Dunedin city councillors will gather behind closed doors
today to get to grips with an early budget that forecasts a
rates rise of just 2.8% for the coming financial year.
By the end of their efforts, the city's ratepayers are
expected to be eyeing a rates increase closer to 4%, fuelled
in part by extra spending on debt repayments or some other
Councillors will begin the two-day private workshop on the
2013-14 budget today with presentations by senior council
staff and representatives from the council's group of
However, Dunedin Mayor Dave Cull said yesterday it was
''perfectly normal'' to hold the two-day session in private.
He said the workshop was not about making decisions, but
privacy would allow councillors to ask questions and pose
''hypotheses'' they would not be able to in public.
''It would not be useful if some of those ... were taken out
of context and reported when they were not a decision,'' he
Cr Syd Brown, chairman of the council's finance, strategy and
development committee, said the workshop was a chance for
councillors to ''upskill'' on the budget ahead of public
debates beginning later in the week.
The sessions were a chance for councillors to grill staff
about the budget and understand both the changes from last
year, and the implications and risks associated with those
changes, he said.
''There's no decisions taken or directions or anything like
that. It's purely to bring councillors up to date.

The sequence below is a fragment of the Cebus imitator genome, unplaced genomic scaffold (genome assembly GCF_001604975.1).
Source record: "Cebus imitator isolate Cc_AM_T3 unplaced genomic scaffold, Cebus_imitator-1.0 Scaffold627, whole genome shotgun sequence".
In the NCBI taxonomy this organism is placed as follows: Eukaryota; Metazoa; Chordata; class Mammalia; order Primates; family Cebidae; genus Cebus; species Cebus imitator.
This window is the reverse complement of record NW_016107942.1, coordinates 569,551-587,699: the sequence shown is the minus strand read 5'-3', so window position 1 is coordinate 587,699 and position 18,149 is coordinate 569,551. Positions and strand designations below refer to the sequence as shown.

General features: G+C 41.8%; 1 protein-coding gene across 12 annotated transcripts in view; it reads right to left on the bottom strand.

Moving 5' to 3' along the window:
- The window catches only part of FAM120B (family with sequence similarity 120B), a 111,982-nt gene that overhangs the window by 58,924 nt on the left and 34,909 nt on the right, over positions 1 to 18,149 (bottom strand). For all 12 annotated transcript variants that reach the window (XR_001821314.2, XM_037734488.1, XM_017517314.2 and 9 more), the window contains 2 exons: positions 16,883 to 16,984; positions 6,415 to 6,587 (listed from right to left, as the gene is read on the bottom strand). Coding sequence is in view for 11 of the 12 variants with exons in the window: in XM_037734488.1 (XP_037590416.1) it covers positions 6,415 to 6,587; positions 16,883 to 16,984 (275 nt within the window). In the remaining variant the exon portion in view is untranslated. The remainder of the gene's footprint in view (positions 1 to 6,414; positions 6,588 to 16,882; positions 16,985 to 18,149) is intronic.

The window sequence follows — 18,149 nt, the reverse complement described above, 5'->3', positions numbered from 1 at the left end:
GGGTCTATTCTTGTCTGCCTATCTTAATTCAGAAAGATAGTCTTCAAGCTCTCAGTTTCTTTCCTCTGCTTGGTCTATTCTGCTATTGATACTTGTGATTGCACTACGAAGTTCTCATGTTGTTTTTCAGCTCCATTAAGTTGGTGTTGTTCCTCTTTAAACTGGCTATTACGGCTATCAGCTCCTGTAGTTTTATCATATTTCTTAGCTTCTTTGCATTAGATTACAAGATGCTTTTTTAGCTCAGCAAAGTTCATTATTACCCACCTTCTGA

''Then, of course, when that comes up for discussion [in the
public sessions], we have got that background knowledge.''
The workshop is the first major step in the 2013-14 budget
process for councillors, and - after public consultation and
hearings - will culminate with the budget being signed off in
June, in time for implementation on July 1.
However, it comes after months of hard work by council staff,
resulting in $5.6 million being trimmed from spending for the
coming financial year.
That, in turn, reduced the forecast rates increase from 7.6%
to 2.8%, but with $1.4 million of ''headroom'' available that
- if spent - would increase the rates rise to 4%.
Councillors had previously indicated they wanted the year's
rate increase kept to no more than 4%, but with 1% of that
increase available to spend on other priorities, such as
accelerating debt repayments.
However, councillors are yet to see a series of reports on
significant issues, including the review of Dunedin Venues
Management Ltd's finances, which could influence the budget
debate to follow.
The public part of the pre-draft budget debate will begin on
Friday and continue next week, before a draft is approved for
public consultation next month.